Chicago Yestet gears up with music of empowering politics

     This powerhouse 13-piece heartland jazz band shouts and signifies mightily, striving to bridge America’s huge political divide by universalizing the group’s social values. On the CD cover, the Yestet’s name and album title adorn golden meshing gears—the economic promise of an America that works together, by contrast to our dysfunctional “just say no” Congress.
     Trombonist-bandleader-composer-arranger Joel Adams holds passionate political viewpoints. The Madison native sometimes irked club owners who feared his pointed onstage comments might turn off customers.The band’s first album Jazz is Politics? (released during the last George W. Bush administration) conveyed what James Baldwin called “the fire next time,” prophesizing our current race-relations crisis.
     A savvier Adams now accents the positive and the progressive, with wit and populist eclecticism. The Yestet promotes purposive commonality to overcome polarization and the forsaking of the middle class and the poor.From the opening bars of “In the Here and Now,” this recording bursts into your ears and head. Adams’ brawny clarion trombone solo introduces vocalist Maggie Burrell, who rides kicking waves of brass with insightful commentary about social media’s pitfalls of facile friendships and easy betrayals of confidence. (Continued below).
yestet 3
Chicago Yestet vocalist Maggie Burrell
Joel Adams playing his “Mega-bone” in concert. 1
yestet bandThe Chicago Yestet. All band photos courtesy
     Scott Burns’ Coltrane-esque tenor in the modal groove bespeaks the ’60s, and Adams’ belief that jazz should emulate that era’s activism.The Yestet also persuades with romantic analogy. “What Was Ours” recollects a strong relationship ruined by sexual politics.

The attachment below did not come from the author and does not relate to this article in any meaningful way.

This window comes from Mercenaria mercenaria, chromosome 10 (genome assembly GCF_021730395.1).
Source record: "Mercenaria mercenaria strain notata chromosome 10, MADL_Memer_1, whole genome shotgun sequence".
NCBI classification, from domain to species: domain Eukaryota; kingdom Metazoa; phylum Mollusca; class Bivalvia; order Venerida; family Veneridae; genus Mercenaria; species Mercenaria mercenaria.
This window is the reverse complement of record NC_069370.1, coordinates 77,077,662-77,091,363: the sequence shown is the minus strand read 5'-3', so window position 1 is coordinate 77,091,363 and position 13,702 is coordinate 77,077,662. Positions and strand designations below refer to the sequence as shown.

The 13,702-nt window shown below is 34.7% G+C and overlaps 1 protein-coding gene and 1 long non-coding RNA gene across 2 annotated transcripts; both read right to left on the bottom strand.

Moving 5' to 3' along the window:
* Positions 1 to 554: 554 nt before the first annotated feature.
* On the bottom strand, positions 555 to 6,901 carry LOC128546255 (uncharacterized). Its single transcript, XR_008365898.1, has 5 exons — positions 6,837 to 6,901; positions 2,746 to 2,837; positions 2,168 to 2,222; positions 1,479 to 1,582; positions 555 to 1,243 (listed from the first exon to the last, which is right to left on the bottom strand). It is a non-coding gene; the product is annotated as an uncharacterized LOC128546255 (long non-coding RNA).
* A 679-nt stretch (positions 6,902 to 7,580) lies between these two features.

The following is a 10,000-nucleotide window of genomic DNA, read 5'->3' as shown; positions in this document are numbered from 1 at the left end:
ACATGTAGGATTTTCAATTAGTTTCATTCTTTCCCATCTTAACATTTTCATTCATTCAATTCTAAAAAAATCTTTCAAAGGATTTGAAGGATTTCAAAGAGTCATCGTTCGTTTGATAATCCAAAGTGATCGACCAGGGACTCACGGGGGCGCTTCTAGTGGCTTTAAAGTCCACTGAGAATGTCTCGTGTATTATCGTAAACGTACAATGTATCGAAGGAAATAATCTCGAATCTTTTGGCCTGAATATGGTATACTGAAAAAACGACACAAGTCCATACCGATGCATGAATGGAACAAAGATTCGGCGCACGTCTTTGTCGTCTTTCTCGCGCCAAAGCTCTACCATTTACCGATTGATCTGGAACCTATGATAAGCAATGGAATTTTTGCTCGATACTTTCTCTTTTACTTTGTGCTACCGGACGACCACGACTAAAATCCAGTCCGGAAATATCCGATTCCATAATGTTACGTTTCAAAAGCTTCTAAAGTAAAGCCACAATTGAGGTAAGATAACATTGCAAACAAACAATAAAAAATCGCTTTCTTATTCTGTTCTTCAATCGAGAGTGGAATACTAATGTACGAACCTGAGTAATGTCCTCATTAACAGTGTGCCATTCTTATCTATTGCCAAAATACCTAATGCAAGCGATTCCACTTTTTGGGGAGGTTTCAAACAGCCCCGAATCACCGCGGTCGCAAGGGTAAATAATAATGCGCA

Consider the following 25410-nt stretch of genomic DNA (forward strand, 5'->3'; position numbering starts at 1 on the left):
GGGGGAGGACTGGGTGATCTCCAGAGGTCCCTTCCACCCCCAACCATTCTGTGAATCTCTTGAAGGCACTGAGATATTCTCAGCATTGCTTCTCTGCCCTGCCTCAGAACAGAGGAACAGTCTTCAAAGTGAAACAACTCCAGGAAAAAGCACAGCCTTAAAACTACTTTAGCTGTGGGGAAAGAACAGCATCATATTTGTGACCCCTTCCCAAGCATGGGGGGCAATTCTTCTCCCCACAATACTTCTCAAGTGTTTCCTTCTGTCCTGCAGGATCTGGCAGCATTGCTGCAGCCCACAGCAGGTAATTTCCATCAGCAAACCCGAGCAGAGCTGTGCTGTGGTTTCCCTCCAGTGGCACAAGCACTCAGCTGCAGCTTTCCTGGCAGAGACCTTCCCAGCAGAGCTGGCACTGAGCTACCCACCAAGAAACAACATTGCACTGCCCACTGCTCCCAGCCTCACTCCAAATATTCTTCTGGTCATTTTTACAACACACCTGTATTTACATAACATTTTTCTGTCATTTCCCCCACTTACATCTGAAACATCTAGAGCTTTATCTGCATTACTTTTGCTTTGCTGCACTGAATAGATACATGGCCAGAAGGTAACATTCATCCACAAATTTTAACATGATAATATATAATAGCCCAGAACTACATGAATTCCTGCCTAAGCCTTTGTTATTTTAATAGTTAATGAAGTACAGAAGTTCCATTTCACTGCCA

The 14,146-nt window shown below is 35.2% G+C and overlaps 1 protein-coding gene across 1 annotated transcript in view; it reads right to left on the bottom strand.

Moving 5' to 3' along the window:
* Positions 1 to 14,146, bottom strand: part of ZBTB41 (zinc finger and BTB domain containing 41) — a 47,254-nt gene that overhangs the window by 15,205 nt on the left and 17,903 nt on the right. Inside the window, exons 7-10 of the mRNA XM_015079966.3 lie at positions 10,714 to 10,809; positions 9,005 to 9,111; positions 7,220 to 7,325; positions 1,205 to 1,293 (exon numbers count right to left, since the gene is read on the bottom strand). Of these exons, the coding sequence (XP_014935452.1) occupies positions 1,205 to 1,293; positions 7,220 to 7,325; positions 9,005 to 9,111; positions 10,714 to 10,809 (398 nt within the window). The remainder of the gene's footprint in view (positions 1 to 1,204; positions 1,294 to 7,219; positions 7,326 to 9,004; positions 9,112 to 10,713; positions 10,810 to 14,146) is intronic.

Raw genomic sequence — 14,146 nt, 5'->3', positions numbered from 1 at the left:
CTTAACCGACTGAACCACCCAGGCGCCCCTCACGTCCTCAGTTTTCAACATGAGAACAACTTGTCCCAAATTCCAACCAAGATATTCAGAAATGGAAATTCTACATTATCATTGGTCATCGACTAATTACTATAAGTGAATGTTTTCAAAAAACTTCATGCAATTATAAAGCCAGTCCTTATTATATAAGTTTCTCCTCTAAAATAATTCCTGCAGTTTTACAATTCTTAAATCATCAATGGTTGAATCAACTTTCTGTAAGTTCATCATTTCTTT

Their populist flair includes a cover of Paul McCartney’s philosophically yearning “The Long and Winding Road” with an added rap spin that works. Madison rapper Rob Dz’s vocal style and viewpoint blends stylish R&B allure with this hip-hop historian’s grasp of the spoken-word art. Dz conveys sensuality or sagacity with a tonal flip of a switch, without typical hip-hop macho posturing.This band’s bracing synergy embodies its values, without browbeating.
     Their ringing message recalls Chicago political mastermind David Axelrod’s “Yes We Can!” slogan, which spearheaded Obama’s first presidential campaign. These musical citizens understand the familiar weariness in pursuing our messy democracy’s long and winding road. But it’s still ours to reclaim, and it “leads to your door.”
1. Yestet bandleader Joel Adams is a native of Madison, Wisconsin and a graduate of the celebrated University of North Texas jazz program. He has toured with Woody Herman’s Thundering Herd, and played with Joe Williams, Clark Terry and Dizzy Gillespie. He’s also worked for many years with Clyde Stubblefield, a drummer best known for his pioneering work with James Brown. In the Chicago area, Adams has performed with the Chicago Jazz Ensemble, John Faddis in the Chicago Jazz Orchestra, as well as with Doug Lawrence, Jimmy Heath and Arturo Sandoval.
    The current Yestet lineup includes the great trumpeter Russ Johnson, whose own CD Still Out to Lunch! I have reviewed here recently. Johnson moved to Milwaukee from the east coast and has added an exciting voice to the Midwest jazz scene.
The Yestet CD is available on as is their first album Jazz is Politics?
Visit the Yestet on their website at
The Yestet also has one of the best quotes I’ve read on a band’s website:
“Whenever I become discouraged (which is on alternate Tuesdays, between three and four), I lift my spirits by remembering: The artists are on our side! I mean those poets and painters, singers and musicians, novelists and playwrights who speak to the world in a way that is impervious to assault because they wage the battle for justice in a sphere which is unreachable by the dullness of ordinary political discourse.” — Howard Zinn, author of A People’s History of the United States and Artists in Times of War. 
This review was originally published in slightly modified form in The Shepherd Express at

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